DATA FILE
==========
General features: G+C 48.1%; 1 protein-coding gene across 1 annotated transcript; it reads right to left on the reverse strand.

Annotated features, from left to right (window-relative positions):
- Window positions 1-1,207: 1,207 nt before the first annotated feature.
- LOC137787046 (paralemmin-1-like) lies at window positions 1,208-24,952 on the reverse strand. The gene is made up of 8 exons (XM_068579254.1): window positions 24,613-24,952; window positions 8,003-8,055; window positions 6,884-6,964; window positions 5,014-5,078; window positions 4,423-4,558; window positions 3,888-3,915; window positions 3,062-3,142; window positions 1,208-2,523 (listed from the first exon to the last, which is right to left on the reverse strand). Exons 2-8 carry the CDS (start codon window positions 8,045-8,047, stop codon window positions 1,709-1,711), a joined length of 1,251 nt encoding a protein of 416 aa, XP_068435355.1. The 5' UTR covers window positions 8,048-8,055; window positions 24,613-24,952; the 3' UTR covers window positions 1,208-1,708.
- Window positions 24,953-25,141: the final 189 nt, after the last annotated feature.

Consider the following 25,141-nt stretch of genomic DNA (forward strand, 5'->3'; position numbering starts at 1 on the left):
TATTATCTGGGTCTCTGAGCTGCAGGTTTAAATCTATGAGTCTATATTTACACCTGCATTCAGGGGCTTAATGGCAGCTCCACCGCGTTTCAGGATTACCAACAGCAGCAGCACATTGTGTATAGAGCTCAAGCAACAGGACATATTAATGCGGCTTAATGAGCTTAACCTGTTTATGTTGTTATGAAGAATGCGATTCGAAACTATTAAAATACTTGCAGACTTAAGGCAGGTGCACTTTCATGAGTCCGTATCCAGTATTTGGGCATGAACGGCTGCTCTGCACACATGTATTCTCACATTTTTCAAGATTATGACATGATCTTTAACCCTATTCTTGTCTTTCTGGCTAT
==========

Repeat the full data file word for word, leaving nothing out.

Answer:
General features: G+C 48.1%; 1 protein-coding gene across 1 annotated transcript; it reads right to left on the reverse strand.

Annotated features, from left to right (window-relative positions):
- Window positions 1-1,207: 1,207 nt before the first annotated feature.
- LOC137787046 (paralemmin-1-like) lies at window positions 1,208-24,952 on the reverse strand. The gene is made up of 8 exons (XM_068579254.1): window positions 24,613-24,952; window positions 8,003-8,055; window positions 6,884-6,964; window positions 5,014-5,078; window positions 4,423-4,558; window positions 3,888-3,915; window positions 3,062-3,142; window positions 1,208-2,523 (listed from the first exon to the last, which is right to left on the reverse strand). Exons 2-8 carry the CDS (start codon window positions 8,045-8,047, stop codon window positions 1,709-1,711), a joined length of 1,251 nt encoding a protein of 416 aa, XP_068435355.1. The 5' UTR covers window positions 8,048-8,055; window positions 24,613-24,952; the 3' UTR covers window positions 1,208-1,708.
- Window positions 24,953-25,141: the final 189 nt, after the last annotated feature.

Consider the following 25,141-nt stretch of genomic DNA (forward strand, 5'->3'; position numbering starts at 1 on the left):
TATTATCTGGGTCTCTGAGCTGCAGGTTTAAATCTATGAGTCTATATTTACACCTGCATTCAGGGGCTTAATGGCAGCTCCACCGCGTTTCAGGATTACCAACAGCAGCAGCACATTGTGTATAGAGCTCAAGCAACAGGACATATTAATGCGGCTTAATGAGCTTAACCTGTTTATGTTGTTATGAAGAATGCGATTCGAAACTATTAAAATACTTGCAGACTTAAGGCAGGTGCACTTTCATGAGTCCGTATCCAGTATTTGGGCATGAACGGCTGCTCTGCACACATGTATTCTCACATTTTTCAAGATTATGACATGATCTTTAACCCTATTCTTGTCTTTCTGGCTAT